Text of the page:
Climate woes follow political strife for Argentina’s farmers

Argentina is suffering the worst drought in 20 years, with nearly all the country’s vast farmlands affected. La Nacion reports that 700,000 heads of cattle have died and up to USD$700 million could be lost by wheat and corn farmers this season. In some areas, like the northern parts of the Santa Fe and Córdoba provinces, rainfall is the lowest it’s been in 47 years.

The drought comes at a time when Argentina’s agricultural products are reaching high prices in an international market demanding ever-greater quantities of food products (although prices have slipped from the record levels reached earlier this year). It also comes on the heels of a 3-month strike by farmers, protesting export duties that they argued undercut their capacity to increase production and invest in technology.

The strike ended and the controversial increase in export duties has been dropped, but the situation between the farming sector and the government remains tense, with farmers continuing to demand an agricultural policy that encourages growth. The government argues that the export duties (now at 35%) are justified as a means of redistributing the massive gains farmers have made from the robust commodities market. By taxing exports, the government hopes to both keep domestic food prices down (about a third of Argentina’s population is poor, and many more would drop below the poverty line were food prices here to rise to international levels) and to raise revenues to pay off its considerable international debts.

The UN and other agencies argue that trade restrictions like export duties and farm subsidies distort markets and help contribute to world food shortages.

A recent New York Times article compares Argentina’s policies unfavorably with those of Brazil, and the Economist argues that the Kirchner government’s agricultural policies have contributed to Argentina’s recent bad run with foreign investor ratings.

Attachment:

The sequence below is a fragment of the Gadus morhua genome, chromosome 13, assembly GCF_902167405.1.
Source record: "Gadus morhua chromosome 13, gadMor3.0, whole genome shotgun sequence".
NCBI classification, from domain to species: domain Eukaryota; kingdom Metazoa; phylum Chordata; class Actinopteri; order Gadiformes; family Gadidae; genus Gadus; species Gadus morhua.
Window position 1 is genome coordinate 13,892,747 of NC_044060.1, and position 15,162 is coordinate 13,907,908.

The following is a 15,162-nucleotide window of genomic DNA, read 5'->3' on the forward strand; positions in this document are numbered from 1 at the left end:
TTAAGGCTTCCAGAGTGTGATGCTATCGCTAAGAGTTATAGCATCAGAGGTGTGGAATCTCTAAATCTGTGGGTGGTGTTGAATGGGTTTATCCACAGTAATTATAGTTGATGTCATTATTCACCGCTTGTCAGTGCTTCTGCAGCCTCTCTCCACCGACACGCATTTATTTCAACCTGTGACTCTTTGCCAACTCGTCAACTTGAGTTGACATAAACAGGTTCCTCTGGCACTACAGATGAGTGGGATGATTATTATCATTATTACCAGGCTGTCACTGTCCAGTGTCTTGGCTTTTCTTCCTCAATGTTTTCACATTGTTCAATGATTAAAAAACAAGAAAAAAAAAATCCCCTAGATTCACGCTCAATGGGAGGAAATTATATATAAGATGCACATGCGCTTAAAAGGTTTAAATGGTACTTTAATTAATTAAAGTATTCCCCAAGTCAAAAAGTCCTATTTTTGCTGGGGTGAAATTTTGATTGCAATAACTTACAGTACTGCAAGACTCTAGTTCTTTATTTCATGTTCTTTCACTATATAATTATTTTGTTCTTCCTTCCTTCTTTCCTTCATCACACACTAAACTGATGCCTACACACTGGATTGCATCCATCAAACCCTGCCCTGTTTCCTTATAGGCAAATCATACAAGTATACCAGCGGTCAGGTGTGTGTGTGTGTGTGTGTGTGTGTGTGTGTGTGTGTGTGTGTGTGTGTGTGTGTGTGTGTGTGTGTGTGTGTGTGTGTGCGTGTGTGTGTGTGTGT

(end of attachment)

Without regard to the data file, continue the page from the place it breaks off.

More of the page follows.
Is Argentina about to tank?

Is Argentina heading for another of its famous busts? The Economist seems to think talk of impending doom following recent investor jitters is unwarranted, but warns that without a change of direction in policy, things could get shaky.

Having scratched its head over Argentina’s sustained 9% growth rate despite its rejection of neo-liberal economic orthodoxy, the magazine has now joined a chorus of voices – including the S&P index, which recently downgraded Argentina’s credit rating from B+ to B – that suggest Argentina’s economy is headed for danger.

Argentina’s president, Cristina Fernandez de Kirchner, has had a tough year. She stared down a three-month farmers’ strike over increased export duties, only to have her own vice president dump the policy in a nail-biting senate vote that had half the country glued to the TV as though it were showing a River-Boca match.

Rising prices are as hot a topic as the weather among Argentina’s highly inflation-sensitive population. The government’s determination to manipulate inflation data – INDEC’s official rate is 9% so far this year, though reliable estimates set it at around 25% – may keep some of its debt repayments down but is met with increasing indignation by Argentine consumers.

The Economist’s advice is that the government reduce its enormous energy and transport subsidies. But with Argentines enduring increasing discomfort in the hip-pocket region, it’s hard to imagine the president, who is fast losing support among her previously disciplined Peronist party colleagues, visiting that kind of medicine on a fed-up public.